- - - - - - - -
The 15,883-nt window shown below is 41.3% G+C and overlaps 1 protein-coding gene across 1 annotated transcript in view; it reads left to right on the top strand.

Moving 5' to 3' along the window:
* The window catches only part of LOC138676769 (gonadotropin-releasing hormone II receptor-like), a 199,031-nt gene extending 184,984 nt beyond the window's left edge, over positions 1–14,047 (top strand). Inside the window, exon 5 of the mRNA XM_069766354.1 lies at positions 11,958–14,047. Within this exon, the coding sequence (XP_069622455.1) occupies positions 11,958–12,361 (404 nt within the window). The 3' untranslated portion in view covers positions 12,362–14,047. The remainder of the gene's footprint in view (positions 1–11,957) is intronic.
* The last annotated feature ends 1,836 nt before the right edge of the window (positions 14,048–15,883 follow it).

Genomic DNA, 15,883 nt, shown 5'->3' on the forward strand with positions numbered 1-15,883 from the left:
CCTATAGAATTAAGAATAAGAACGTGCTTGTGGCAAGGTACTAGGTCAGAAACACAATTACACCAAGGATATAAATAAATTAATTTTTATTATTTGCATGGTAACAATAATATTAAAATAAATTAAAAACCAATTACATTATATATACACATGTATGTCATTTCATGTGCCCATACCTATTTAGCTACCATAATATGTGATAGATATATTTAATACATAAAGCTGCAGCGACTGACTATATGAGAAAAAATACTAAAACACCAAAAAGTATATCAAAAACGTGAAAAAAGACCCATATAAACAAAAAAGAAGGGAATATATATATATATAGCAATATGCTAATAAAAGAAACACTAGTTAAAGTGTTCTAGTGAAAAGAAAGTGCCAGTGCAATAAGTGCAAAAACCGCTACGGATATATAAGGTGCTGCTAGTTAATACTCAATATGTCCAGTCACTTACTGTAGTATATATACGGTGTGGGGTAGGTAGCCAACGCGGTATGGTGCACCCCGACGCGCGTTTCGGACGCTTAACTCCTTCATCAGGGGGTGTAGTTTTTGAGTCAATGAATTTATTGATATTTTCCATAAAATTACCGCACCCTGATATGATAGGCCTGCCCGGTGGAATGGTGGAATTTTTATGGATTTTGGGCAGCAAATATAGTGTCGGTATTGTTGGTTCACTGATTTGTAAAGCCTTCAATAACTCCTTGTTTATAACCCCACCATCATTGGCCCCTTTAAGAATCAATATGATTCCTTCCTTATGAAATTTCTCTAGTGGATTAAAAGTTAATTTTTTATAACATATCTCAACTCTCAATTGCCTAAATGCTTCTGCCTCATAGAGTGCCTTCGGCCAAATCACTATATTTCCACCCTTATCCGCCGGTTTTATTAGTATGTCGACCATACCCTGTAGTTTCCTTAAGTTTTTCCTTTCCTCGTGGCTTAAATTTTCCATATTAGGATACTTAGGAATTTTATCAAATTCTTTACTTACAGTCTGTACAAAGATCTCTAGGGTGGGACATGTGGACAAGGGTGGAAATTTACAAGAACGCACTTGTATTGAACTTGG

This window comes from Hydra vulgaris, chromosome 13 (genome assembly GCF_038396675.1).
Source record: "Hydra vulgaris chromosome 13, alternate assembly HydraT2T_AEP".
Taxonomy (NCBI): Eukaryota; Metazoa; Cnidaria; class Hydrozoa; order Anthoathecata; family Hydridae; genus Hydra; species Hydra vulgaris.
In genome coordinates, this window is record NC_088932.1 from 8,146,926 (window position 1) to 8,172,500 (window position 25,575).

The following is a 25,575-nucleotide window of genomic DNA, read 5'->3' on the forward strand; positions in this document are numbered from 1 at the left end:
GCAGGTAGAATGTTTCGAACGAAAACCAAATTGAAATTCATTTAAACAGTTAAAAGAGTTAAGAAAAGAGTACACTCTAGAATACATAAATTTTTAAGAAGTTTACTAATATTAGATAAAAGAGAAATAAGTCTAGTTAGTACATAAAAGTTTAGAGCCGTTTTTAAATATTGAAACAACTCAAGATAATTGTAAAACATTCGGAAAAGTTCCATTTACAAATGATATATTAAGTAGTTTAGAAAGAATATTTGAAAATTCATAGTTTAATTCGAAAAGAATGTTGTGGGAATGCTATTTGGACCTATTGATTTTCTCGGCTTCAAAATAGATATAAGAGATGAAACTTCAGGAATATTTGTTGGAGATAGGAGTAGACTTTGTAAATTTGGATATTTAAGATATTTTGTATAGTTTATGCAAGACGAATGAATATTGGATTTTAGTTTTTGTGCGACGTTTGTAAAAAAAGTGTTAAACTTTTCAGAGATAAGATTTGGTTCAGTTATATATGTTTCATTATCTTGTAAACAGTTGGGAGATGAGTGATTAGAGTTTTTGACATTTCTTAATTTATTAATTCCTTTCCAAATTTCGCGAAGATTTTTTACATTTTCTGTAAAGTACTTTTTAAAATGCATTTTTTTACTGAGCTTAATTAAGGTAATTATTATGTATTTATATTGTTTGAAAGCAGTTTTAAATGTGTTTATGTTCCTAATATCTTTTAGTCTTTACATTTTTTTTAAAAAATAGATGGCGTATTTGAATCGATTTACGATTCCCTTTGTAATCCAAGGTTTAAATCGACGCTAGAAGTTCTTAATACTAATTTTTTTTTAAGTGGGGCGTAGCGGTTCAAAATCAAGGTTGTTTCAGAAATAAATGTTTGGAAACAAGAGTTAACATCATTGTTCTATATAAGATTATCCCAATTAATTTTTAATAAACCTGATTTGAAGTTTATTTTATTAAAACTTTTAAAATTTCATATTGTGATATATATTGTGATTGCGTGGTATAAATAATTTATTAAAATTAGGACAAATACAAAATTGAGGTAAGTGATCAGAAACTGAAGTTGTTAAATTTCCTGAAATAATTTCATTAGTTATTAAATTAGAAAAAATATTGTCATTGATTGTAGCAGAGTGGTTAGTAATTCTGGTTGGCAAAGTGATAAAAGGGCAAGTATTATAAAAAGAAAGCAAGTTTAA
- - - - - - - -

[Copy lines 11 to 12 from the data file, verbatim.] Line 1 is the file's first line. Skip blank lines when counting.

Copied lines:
The following is a 25,575-nucleotide window of genomic DNA, read 5'->3' on the forward strand; positions in this document are numbered from 1 at the left end:
GCAGGTAGAATGTTTCGAACGAAAACCAAATTGAAATTCATTTAAACAGTTAAAAGAGTTAAGAAAAGAGTACACTCTAGAATACATAAATTTTTAAGAAGTTTACTAATATTAGATAAAAGAGAAATAAGTCTAGTTAGTACATAAAAGTTTAGAGCCGTTTTTAAATATTGAAACAACTCAAGATAATTGTAAAACATTCGGAAAAGTTCCATTTACAAATGATATATTAAGTAGTTTAGAAAGAATATTTGAAAATTCATAGTTTAATTCGAAAAGAATGTTGTGGGAATGCTATTTGGACCTATTGATTTTCTCGGCTTCAAAATAGATATAAGAGATGAAACTTCAGGAATATTTGTTGGAGATAGGAGTAGACTTTGTAAATTTGGATATTTAAGATATTTTGTATAGTTTATGCAAGACGAATGAATATTGGATTTTAGTTTTTGTGCGACGTTTGTAAAAAAAGTGTTAAACTTTTCAGAGATAAGATTTGGTTCAGTTATATATGTTTCATTATCTTGTAAACAGTTGGGAGATGAGTGATTAGAGTTTTTGACATTTCTTAATTTATTAATTCCTTTCCAAATTTCGCGAAGATTTTTTACATTTTCTGTAAAGTACTTTTTAAAATGCATTTTTTTACTGAGCTTAATTAAGGTAATTATTATGTATTTATATTGTTTGAAAGCAGTTTTAAATGTGTTTATGTTCCTAATATCTTTTAGTCTTTACATTTTTTTTAAAAAATAGATGGCGTATTTGAATCGATTTACGATTCCCTTTGTAATCCAAGGTTTAAATCGACGCTAGAAGTTCTTAATACTAATTTTTTTTTAAGTGGGGCGTAGCGGTTCAAAATCAAGGTTGTTTCAGAAATAAATGTTTGGAAACAAGAGTTAACATCATTGTTCTATATAAGATTATCCCAATTAATTTTTAATAAACCTGATTTGAAGTTTATTTTATTAAAACTTTTAAAATTTCATATTGTGATATATATTGTGATTGCGTGGTATAAATAATTTATTAAAATTAGGACAAATACAAAATTGAGGTAAGTGATCAGAAACTGAAGTTGTTAAATTTCCTGAAATAATTTCATTAGTTATTAAATTAGAAAAAATATTGTCATTGATTGTAGCAGAGTGGTTAGTAATTCTGGTTGGCAAAGTGATAAAAGGGCAAGTATTATAAAAAGAAAGCAAGTTTAA